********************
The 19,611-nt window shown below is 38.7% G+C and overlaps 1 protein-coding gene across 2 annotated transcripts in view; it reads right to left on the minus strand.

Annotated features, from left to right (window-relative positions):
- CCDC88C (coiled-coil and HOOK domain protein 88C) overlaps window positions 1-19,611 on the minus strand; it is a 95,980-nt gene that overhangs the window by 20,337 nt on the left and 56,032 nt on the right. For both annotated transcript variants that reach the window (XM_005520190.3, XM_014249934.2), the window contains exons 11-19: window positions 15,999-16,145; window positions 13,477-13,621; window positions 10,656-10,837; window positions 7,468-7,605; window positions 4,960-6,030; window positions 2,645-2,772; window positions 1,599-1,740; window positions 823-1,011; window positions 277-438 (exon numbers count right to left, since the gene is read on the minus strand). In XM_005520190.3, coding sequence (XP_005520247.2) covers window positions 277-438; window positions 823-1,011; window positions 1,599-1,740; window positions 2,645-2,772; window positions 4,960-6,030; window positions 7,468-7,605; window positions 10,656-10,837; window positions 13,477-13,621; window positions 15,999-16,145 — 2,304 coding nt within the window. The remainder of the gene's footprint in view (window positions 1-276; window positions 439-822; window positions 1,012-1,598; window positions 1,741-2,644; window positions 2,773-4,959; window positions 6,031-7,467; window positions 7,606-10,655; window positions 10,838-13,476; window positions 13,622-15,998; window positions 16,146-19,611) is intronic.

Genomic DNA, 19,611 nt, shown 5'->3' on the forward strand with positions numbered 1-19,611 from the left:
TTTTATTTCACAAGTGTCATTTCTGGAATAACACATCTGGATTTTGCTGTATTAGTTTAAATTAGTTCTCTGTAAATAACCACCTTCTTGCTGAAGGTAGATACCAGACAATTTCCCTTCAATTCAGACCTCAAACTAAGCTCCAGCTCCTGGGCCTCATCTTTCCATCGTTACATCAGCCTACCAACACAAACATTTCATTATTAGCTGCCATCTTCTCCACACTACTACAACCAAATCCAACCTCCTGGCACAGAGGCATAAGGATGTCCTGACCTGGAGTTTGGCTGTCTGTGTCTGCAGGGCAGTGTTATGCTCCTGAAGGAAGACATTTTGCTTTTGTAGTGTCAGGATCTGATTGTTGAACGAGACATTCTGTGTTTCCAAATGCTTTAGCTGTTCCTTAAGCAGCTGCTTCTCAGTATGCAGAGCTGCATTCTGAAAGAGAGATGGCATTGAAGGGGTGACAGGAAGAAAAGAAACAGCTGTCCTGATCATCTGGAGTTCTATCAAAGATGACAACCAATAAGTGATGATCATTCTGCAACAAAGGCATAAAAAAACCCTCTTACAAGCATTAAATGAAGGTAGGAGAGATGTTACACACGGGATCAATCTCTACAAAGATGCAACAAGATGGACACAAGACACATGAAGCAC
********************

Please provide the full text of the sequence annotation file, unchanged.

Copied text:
The 19,611-nt window shown below is 38.7% G+C and overlaps 1 protein-coding gene across 2 annotated transcripts in view; it reads right to left on the minus strand.

Annotated features, from left to right (window-relative positions):
- CCDC88C (coiled-coil and HOOK domain protein 88C) overlaps window positions 1-19,611 on the minus strand; it is a 95,980-nt gene that overhangs the window by 20,337 nt on the left and 56,032 nt on the right. For both annotated transcript variants that reach the window (XM_005520190.3, XM_014249934.2), the window contains exons 11-19: window positions 15,999-16,145; window positions 13,477-13,621; window positions 10,656-10,837; window positions 7,468-7,605; window positions 4,960-6,030; window positions 2,645-2,772; window positions 1,599-1,740; window positions 823-1,011; window positions 277-438 (exon numbers count right to left, since the gene is read on the minus strand). In XM_005520190.3, coding sequence (XP_005520247.2) covers window positions 277-438; window positions 823-1,011; window positions 1,599-1,740; window positions 2,645-2,772; window positions 4,960-6,030; window positions 7,468-7,605; window positions 10,656-10,837; window positions 13,477-13,621; window positions 15,999-16,145 — 2,304 coding nt within the window. The remainder of the gene's footprint in view (window positions 1-276; window positions 439-822; window positions 1,012-1,598; window positions 1,741-2,644; window positions 2,773-4,959; window positions 6,031-7,467; window positions 7,606-10,655; window positions 10,838-13,476; window positions 13,622-15,998; window positions 16,146-19,611) is intronic.

Genomic DNA, 19,611 nt, shown 5'->3' on the forward strand with positions numbered 1-19,611 from the left:
TTTTATTTCACAAGTGTCATTTCTGGAATAACACATCTGGATTTTGCTGTATTAGTTTAAATTAGTTCTCTGTAAATAACCACCTTCTTGCTGAAGGTAGATACCAGACAATTTCCCTTCAATTCAGACCTCAAACTAAGCTCCAGCTCCTGGGCCTCATCTTTCCATCGTTACATCAGCCTACCAACACAAACATTTCATTATTAGCTGCCATCTTCTCCACACTACTACAACCAAATCCAACCTCCTGGCACAGAGGCATAAGGATGTCCTGACCTGGAGTTTGGCTGTCTGTGTCTGCAGGGCAGTGTTATGCTCCTGAAGGAAGACATTTTGCTTTTGTAGTGTCAGGATCTGATTGTTGAACGAGACATTCTGTGTTTCCAAATGCTTTAGCTGTTCCTTAAGCAGCTGCTTCTCAGTATGCAGAGCTGCATTCTGAAAGAGAGATGGCATTGAAGGGGTGACAGGAAGAAAAGAAACAGCTGTCCTGATCATCTGGAGTTCTATCAAAGATGACAACCAATAAGTGATGATCATTCTGCAACAAAGGCATAAAAAAACCCTCTTACAAGCATTAAATGAAGGTAGGAGAGATGTTACACACGGGATCAATCTCTACAAAGATGCAACAAGATGGACACAAGACACATGAAGCAC